Furthermore, they seem to think that "forward guidance" is the way to change behavior. Mr. Bernanke has argued from early on in his reign that the Fed needs to be open and transparent. Yet, he believes that the financial markets don't understand him. In desperation, almost, he pushes for more and more openness and transparency, now producing forecasts of interest rates for two years or more.
Get real! This concern, I believe, is his problem in that he cannot get people to do what he wants and he is seeking all means possible to produce the outcome he desires. He just doesn't understand.
Under the leadership of Mr. Bernanke, the Federal Reserve has basically followed a policy of "throwing all the crap it can against the wall and seeing what sticks" and telling the financial markets what the result of all this crap-slinging will be.
Unfortunately, I don't see the situation at the Federal Reserve changing under Ms. Yellen.
My fundamental question then becomes…what should market expectations be?
The financial markets have learned over the past fifty years that sustained credit inflation, even at much lower levels than we are experiencing now, produces substantial increases in asset prices…houses, stocks, bond prices, commodities, and so on and so forth…and not in real output or flow prices Sustained increases in credit inflation do not create sustained increases in economic growth or in employment.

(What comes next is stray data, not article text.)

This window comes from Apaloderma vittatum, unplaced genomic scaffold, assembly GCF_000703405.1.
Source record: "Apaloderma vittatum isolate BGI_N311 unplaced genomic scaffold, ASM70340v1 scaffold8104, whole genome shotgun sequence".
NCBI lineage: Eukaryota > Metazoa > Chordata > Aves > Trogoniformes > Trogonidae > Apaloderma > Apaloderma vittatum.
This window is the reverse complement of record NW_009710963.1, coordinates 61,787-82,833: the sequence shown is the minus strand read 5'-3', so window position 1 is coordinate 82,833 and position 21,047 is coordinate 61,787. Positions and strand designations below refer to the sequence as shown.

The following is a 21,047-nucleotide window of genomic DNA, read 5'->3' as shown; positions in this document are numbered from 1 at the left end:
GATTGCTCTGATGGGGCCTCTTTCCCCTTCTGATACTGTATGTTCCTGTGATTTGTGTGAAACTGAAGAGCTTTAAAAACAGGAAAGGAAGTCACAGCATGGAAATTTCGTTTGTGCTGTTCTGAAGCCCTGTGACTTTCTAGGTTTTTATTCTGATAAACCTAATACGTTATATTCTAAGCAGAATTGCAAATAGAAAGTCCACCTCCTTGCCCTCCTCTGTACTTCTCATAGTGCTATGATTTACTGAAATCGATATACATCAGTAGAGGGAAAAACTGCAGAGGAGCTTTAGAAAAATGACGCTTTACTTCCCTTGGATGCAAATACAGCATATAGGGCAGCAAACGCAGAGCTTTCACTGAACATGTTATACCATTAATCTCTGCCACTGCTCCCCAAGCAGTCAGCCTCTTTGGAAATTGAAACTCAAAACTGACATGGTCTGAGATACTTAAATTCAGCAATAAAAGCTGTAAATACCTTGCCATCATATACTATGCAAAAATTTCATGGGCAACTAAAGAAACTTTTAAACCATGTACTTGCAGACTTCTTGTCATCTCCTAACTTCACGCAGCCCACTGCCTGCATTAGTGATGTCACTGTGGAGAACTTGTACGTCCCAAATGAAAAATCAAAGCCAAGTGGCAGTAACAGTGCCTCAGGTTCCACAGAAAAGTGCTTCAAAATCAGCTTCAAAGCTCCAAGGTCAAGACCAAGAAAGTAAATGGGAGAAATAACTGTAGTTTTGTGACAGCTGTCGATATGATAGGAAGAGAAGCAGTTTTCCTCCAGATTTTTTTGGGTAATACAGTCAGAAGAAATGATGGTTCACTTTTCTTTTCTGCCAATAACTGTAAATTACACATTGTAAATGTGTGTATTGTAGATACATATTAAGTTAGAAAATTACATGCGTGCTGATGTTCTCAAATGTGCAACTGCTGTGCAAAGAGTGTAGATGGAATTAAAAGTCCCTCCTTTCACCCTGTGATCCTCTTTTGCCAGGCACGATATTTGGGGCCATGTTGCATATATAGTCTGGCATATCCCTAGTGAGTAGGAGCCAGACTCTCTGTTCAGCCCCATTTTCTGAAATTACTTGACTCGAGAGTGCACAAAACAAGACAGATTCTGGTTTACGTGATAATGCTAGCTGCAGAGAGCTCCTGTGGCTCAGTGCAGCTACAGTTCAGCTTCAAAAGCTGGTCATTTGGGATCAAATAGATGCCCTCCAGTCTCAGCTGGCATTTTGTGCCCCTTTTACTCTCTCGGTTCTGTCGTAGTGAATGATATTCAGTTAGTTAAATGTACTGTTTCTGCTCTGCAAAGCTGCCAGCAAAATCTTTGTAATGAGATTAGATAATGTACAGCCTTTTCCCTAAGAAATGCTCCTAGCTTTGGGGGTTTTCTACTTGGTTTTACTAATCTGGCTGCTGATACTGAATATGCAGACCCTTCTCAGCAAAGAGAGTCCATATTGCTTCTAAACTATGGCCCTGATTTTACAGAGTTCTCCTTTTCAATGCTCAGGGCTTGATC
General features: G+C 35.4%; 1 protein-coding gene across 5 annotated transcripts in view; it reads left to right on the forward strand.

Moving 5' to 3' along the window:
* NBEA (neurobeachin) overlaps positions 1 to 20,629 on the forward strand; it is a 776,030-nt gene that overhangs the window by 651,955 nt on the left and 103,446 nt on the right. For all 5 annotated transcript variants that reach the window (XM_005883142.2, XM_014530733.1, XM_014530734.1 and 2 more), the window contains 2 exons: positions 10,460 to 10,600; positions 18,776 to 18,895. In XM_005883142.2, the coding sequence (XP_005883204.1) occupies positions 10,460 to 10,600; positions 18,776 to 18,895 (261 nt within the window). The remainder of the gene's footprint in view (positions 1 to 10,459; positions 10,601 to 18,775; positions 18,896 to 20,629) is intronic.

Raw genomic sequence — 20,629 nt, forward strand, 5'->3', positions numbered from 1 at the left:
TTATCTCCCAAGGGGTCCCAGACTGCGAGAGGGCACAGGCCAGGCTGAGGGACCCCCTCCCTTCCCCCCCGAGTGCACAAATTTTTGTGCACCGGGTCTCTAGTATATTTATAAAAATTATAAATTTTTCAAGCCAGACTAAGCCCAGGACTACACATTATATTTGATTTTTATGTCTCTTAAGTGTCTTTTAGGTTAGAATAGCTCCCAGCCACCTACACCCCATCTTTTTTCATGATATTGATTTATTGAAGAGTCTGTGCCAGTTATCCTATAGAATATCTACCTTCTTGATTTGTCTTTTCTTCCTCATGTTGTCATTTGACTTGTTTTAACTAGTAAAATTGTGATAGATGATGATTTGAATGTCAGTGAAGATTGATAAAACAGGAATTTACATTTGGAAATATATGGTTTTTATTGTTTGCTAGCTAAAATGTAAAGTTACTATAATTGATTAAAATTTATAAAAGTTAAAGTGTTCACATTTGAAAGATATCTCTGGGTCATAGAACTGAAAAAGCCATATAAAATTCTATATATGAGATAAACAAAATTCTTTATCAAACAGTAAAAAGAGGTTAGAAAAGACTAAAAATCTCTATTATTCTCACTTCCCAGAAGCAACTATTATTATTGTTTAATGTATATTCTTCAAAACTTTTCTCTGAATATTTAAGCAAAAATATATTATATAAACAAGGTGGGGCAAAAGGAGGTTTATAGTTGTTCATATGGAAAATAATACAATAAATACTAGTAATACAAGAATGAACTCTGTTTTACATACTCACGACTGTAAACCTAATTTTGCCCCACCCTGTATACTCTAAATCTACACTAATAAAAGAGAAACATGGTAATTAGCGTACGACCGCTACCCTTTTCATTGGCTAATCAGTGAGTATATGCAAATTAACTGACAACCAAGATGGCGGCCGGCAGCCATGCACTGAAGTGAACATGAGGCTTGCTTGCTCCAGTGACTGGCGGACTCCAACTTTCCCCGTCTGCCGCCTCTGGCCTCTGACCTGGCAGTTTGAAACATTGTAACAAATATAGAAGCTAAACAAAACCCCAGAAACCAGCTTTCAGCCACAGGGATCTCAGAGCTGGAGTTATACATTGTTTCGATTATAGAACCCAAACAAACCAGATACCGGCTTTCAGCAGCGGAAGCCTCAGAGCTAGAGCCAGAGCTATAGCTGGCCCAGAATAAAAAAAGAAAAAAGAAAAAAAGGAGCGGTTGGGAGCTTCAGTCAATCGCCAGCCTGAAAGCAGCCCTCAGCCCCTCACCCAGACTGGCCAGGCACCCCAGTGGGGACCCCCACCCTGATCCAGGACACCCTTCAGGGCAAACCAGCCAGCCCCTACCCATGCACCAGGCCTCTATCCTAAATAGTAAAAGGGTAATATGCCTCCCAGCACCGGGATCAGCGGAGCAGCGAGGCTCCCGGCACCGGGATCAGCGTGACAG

So, the rewards for continuous financial injections come in finance…not in real output! The Federal Reserve has not seemed to catch on to this.
If this is true, then think about this for a minute or two. Finance is just information…it is just 0s and 1s. Why shouldn't the increase in demand for information contribute to the need for better, faster, and more extensive development of information technology? And, this relationship becomes cumulative. The demand for more information adds to the demand for advancements in information technology which circles back and creates more demand for information and so on.
Disclosure: I have no positions in any stocks mentioned, and no plans to initiate any positions within the next 72 hours. I wrote this article myself, and it expresses my own opinions. I am not receiving compensation for it (other than from Seeking Alpha). I have no business relationship with any company whose stock is mentioned in this article.